The Party has been in power with no political opposition for decades and wields tremendous control. There is a massive state surveillance apparatus. One observer of Vietnam’s military estimates that one person in six works for a security force.
And everyone here seems to wear a helmet (in contrast to Cambodia where most seem to ride with a bare head). The helmets look stylish!
Until 2007 Vietnam had no laws requiring motorbike helmets. Everyone found that they were too hot and cumbersome to wear. Women complained that they messed up their hair. But at the time there were 30 motorbike-related deaths per day and annual lost earnings and health-related costs totaled $885m.
In 2007 the government passed new legislation requiring motorbike drivers to wear helmets. But how does the state get 90m people to comply with an unpopular law? The government began with public sector employees (there’s a lot of them) and rural areas. Then it moved to the cities, using a combination of co-option, coercion, propaganda and punishment. The legislation only took months to implement and there is near-universal compliance. (As an interesting sidebar, some initial compliance was in name only; a few drivers wore cooking pots on their heads).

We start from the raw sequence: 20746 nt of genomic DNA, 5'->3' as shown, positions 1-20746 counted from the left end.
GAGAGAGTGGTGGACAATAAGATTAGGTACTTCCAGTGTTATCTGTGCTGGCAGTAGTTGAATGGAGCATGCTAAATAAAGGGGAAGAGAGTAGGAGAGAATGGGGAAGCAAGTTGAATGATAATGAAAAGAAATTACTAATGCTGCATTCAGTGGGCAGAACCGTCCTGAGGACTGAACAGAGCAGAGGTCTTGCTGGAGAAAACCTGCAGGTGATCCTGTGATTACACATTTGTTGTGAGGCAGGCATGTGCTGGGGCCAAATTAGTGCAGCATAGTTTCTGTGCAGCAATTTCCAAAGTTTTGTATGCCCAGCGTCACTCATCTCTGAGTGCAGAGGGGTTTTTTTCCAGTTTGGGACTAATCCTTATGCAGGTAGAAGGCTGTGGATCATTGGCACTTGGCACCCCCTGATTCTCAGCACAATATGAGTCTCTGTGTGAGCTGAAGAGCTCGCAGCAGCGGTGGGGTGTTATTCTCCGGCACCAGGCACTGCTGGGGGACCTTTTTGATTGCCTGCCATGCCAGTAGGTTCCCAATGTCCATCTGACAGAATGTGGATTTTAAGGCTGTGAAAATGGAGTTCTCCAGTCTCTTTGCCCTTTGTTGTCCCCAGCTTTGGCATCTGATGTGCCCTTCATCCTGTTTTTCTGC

And with 90m people looking for helmets, an obvious business opportunity emerged, leading to a thriving industry for stylish motorbike helmets. A year after implementation there was a 10% decrease in accidents; a significant saving in both lives and money. But helmets don’t fix everything and people still ignore traffic rules, speed and drink and drive.
Which brings us to the view from our balcony on the seventh floor in Da nang. Every day, we drink our morning coffee overlooking the street below. There’s a school nearby and as time for class nears, more and more motorbikes speed through the intersection. Like almost all intersections here, there are no stop signs. A common traffic phenomenon here is for drivers turning left to cut into the oncoming lane, then turn left into more oncoming traffic on the inside, and eventually move to the right lane. I understand the urge to do it; I’ve tried it on my bike. It’s simply a bad idea. See below.
It’s enthralling to watch, in the way that seeing a gruesome crash enthralls. Every few minutes brings a close call. But when there is an accident (in the two weeks we’ve been here we’ve only seen one), at least they’ll be wearing helmets.